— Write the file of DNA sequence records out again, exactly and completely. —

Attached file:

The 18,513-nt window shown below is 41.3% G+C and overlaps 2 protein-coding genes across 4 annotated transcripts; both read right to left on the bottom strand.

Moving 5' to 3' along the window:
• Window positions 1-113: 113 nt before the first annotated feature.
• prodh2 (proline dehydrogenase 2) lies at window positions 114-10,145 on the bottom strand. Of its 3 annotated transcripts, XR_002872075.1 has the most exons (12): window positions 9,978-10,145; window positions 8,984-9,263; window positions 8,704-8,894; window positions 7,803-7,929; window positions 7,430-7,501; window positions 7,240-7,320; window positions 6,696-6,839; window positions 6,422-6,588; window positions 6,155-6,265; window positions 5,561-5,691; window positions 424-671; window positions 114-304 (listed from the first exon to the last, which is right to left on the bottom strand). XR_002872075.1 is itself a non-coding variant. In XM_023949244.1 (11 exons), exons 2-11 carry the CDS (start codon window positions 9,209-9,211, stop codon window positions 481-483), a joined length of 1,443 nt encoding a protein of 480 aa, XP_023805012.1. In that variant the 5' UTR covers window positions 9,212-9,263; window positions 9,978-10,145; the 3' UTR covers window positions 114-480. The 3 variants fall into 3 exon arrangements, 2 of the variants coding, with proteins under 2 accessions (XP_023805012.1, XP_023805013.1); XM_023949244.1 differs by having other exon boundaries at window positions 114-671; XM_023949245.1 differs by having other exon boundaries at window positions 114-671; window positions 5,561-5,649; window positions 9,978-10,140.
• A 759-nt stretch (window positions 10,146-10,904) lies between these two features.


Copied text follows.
The 18,513-nt window shown below is 41.3% G+C and overlaps 2 protein-coding genes across 4 annotated transcripts; both read right to left on the bottom strand.

Moving 5' to 3' along the window:
• Window positions 1-113: 113 nt before the first annotated feature.
• prodh2 (proline dehydrogenase 2) lies at window positions 114-10,145 on the bottom strand. Of its 3 annotated transcripts, XR_002872075.1 has the most exons (12): window positions 9,978-10,145; window positions 8,984-9,263; window positions 8,704-8,894; window positions 7,803-7,929; window positions 7,430-7,501; window positions 7,240-7,320; window positions 6,696-6,839; window positions 6,422-6,588; window positions 6,155-6,265; window positions 5,561-5,691; window positions 424-671; window positions 114-304 (listed from the first exon to the last, which is right to left on the bottom strand). XR_002872075.1 is itself a non-coding variant. In XM_023949244.1 (11 exons), exons 2-11 carry the CDS (start codon window positions 9,209-9,211, stop codon window positions 481-483), a joined length of 1,443 nt encoding a protein of 480 aa, XP_023805012.1. In that variant the 5' UTR covers window positions 9,212-9,263; window positions 9,978-10,145; the 3' UTR covers window positions 114-480. The 3 variants fall into 3 exon arrangements, 2 of the variants coding, with proteins under 2 accessions (XP_023805012.1, XP_023805013.1); XM_023949244.1 differs by having other exon boundaries at window positions 114-671; XM_023949245.1 differs by having other exon boundaries at window positions 114-671; window positions 5,561-5,649; window positions 9,978-10,140.
• A 759-nt stretch (window positions 10,146-10,904) lies between these two features.